Still stronger charges against the Palestine government were formulated at the evening session held under the chairmanship of M. M. Ussishkin, head of the Jewish National Fund of Jerusalem. At that session Berl Katznelson, Palestine labor leader and editor of the labor daily, “Davar,” published in Tel Aviv, charged the Palestine administration with open hostility to Zionist efforts. He stated that some of the officials in the administration are guilty of an anti-Semitic attitude.

The proposals advocated by American Zionists leading in the direction of a curtailment of the Palestine budget and minimizing the influence of the labor group in Palestine, met with strong opposition on the part of the labor representatives. Dr. Chaim Arlarsoroff leader of the Zeiri Zion labor group, warned against embarking upon such a course.

“A campaign against labor in Palestine would mean the destruction of the foundations for the upbuilding of Palestine. Without the idealism of the workers, the rebuilding of Palestine would be impossible,” he said.

Formulating the group’s attitude toward the Weizmann administration, the speaker stated that the Zionist Executive has to its credit a number of political successes in the period under review but it also has failures to charge against it.

Mr. Katznelson traced the present crisis in Palestine to the condition prevailing in the international Zionist movement. “The crisis in Palestine is nothing but a reflection of the crisis in the international Zionist movement. It would be a criminal mistake to make the labor group in Palestine the scapegoat for the crisis,” he stated.

The first skirmishes between the oppositional groups and the majority occurred at the the afternoon session prior to the opening of the discussion. Vladimir Jabotinsky, leader of the League of Zionist Revisionists and Dr. Nahum Goldman of Berlin, one of the leaders of the Radical Zionists, demanded that the chairman grant the spokesmen of the oppositional groups whose delegates number less than fifteen the same length of speaking time as is granted to the spokesmen of the groups who number more than fifteen. This demand was at first rejected by the chairman, calling forth a tumultuous protest against the opposition. The Congress finally adopted a resolution sponsored by Deputy Gruenbaum to the effect that all groups which have a program of their own should be granted equal right with the majority groups and that their spokesmen be allowed the customary hour speaking time in the general debate.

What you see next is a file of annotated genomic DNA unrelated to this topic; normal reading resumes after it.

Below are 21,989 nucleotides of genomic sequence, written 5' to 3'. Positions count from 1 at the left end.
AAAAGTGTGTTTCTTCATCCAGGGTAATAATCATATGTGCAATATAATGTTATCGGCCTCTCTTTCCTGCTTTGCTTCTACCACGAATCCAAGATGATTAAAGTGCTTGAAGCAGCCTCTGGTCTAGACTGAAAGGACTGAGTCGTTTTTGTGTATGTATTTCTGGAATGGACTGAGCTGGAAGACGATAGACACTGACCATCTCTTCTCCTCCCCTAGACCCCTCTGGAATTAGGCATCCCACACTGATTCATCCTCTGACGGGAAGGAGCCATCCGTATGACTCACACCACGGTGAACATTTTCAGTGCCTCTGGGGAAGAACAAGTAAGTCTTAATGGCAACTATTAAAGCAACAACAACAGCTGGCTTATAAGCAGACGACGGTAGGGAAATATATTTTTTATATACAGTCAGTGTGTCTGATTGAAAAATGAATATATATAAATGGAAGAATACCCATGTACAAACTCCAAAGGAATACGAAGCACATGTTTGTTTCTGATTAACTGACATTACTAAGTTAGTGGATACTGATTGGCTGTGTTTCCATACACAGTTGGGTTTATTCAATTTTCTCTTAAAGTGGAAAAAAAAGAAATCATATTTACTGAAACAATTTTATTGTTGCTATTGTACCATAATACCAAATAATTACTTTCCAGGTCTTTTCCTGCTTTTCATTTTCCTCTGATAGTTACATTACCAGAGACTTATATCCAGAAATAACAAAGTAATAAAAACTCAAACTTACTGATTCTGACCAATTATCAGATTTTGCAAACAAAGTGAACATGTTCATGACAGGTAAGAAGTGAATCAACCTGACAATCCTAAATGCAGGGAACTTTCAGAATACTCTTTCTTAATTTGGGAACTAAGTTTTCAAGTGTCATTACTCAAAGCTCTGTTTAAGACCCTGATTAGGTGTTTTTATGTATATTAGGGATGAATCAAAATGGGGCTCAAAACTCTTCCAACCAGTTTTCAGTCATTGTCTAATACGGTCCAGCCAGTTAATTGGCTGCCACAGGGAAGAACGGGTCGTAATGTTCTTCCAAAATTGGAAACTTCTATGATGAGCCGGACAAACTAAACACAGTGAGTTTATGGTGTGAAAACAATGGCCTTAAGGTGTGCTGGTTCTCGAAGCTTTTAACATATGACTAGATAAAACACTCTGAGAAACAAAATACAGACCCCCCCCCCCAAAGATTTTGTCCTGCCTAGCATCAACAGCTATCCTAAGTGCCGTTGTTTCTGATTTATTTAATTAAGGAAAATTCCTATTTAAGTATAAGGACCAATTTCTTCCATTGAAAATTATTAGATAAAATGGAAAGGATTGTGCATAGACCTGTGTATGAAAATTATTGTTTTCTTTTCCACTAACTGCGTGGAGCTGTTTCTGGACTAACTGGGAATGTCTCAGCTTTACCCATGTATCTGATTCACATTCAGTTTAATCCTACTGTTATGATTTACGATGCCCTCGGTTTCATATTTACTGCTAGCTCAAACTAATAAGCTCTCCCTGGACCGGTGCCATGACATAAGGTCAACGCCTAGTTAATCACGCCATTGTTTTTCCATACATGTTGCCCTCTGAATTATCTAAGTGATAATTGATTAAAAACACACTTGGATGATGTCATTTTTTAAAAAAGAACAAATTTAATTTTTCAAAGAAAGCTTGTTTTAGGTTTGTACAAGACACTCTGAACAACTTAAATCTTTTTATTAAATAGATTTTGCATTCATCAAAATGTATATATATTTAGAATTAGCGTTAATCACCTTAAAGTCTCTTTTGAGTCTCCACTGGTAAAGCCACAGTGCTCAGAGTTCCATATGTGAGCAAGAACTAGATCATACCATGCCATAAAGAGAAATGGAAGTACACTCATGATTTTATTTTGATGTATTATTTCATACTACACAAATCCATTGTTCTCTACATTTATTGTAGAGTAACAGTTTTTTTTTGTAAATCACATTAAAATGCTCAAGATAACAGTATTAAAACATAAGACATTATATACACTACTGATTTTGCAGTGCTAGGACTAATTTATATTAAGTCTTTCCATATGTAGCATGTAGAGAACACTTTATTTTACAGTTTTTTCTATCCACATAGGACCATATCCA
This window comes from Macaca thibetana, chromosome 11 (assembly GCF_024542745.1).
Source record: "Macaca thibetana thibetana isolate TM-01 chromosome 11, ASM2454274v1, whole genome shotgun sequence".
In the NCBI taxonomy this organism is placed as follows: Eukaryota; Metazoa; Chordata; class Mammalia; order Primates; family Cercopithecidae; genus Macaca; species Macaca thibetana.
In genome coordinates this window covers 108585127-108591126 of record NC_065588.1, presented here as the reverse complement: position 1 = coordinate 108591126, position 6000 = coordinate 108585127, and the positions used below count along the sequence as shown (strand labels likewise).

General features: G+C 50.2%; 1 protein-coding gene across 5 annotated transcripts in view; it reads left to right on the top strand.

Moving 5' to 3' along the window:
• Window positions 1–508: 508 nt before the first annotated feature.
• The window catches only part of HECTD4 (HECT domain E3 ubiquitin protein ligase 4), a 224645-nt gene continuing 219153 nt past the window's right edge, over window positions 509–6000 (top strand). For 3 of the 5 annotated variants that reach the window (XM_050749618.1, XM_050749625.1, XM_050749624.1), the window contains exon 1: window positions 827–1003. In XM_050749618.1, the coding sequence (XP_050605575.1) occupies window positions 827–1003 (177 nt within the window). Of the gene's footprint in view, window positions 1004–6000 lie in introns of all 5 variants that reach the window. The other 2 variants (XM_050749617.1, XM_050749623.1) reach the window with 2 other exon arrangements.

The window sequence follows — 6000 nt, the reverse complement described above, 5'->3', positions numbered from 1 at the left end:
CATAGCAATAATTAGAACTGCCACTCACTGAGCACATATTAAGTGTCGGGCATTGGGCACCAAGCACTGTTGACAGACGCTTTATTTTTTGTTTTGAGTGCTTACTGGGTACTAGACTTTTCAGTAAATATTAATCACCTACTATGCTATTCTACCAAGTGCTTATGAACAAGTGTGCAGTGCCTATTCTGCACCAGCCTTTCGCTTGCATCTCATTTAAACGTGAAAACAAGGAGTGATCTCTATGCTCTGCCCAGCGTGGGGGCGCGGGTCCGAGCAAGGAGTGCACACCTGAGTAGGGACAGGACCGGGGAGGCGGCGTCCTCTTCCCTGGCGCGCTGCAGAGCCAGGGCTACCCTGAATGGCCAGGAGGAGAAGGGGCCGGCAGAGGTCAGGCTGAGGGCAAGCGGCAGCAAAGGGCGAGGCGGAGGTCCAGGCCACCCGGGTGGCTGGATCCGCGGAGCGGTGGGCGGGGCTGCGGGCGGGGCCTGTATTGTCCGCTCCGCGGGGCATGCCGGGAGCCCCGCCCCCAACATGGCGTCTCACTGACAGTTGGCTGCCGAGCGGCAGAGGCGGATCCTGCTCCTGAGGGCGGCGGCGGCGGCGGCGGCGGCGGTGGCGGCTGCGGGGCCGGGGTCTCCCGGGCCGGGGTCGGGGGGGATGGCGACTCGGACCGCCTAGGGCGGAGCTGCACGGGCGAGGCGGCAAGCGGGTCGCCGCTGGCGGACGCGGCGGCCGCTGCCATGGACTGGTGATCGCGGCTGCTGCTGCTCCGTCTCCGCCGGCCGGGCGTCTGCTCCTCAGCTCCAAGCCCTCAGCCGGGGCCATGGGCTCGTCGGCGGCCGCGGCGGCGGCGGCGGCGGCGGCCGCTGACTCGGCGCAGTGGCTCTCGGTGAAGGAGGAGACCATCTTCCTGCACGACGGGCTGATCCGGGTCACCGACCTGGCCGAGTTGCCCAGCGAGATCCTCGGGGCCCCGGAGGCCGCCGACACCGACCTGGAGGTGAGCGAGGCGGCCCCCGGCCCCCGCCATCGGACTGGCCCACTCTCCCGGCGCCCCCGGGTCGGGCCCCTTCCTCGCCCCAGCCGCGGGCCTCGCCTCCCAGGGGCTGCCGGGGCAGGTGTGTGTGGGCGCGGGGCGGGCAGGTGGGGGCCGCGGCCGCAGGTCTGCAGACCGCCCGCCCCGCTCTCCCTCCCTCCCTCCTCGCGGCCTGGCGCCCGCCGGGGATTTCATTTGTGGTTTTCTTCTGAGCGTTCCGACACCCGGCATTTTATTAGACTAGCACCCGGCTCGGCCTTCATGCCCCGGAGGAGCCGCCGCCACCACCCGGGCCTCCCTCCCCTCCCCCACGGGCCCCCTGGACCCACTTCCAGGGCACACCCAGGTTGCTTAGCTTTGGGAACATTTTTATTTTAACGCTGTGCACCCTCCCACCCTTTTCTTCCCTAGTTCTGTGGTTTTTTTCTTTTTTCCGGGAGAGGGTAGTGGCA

The secretariat of the Congress then announced the appointment of the following committees, political, colonization, budget, labor, organization, education immigration, health and resolutions. The American members of these committees are: Political Committee: Dr. Stephen S. Wise, Chairman; Abraham Tulin, Bernard Shelvin, Bernard G. Richards and Charles Cowen all of New York; Immigration Committee, Rabbi Joseph Silverman and Dr. S. Bernstein of New York, Miss Fanny Smith of Providence, R. I. and Miss Gertrude Oppenheim of Boston, Mass; Budget Committee, S. J. Rosensohn, Miss Henrietta Szold, Mrs. Irma Lindheim, Harry Fierst, New York and Robert Silverman of Boston.

Education Committee, Rabbi Barnett Briekner, Cleveland, Max Klein, Philadelphia, Miss Kitay, Paterson, N. J., Mrs. Nina Adlerblum of New York and Rabbi Max Heller of New Orleans; Colonization Committee, E. Hackner of Chicago, Mrs. Archibald Silverman, Providence, Mrs. Cyrus Leventhal, Brooklyn, Benjamin Rabalsky of Boston; Finance Committee, S. J. Rosensohn. Judge Gustave Hartman, Harry P. Fierst, New York, Miss Pearl Franklin, Chicago, Nathan Kaplan, Chicago.

Health Committee: Abraham Tulin, Dr. S. W. Boorstein, and Miss Henrietta Szold of New York and Mrs. Archibald Silverman of Providence; Organization Committee: Samuel Blitz, Dr. S. Bernstein, Mrs. Richard Gottheil, Mrs. Rose Blondheim, New York and Rabbi Simon Greenberg of Philadelphia.

Six American delegates attending the Congress were elected to the Committee on Committees, the committee which has within its power the decision on the major problems facing the congress.

The Americans elected are Gedaliah Bublick, Jacob Fishman, Dr. A. Coralnick, Maurice Samuel, Abraham Goldberg and Samuel Blitz, all of New York City.

All accredited representatives of European powers in Berne attended the Congress session. Messages of welcome were read at the Congress from the International Labor Office at Geneva, the Federation of League of Nation Societies, the International Peace Office, the government of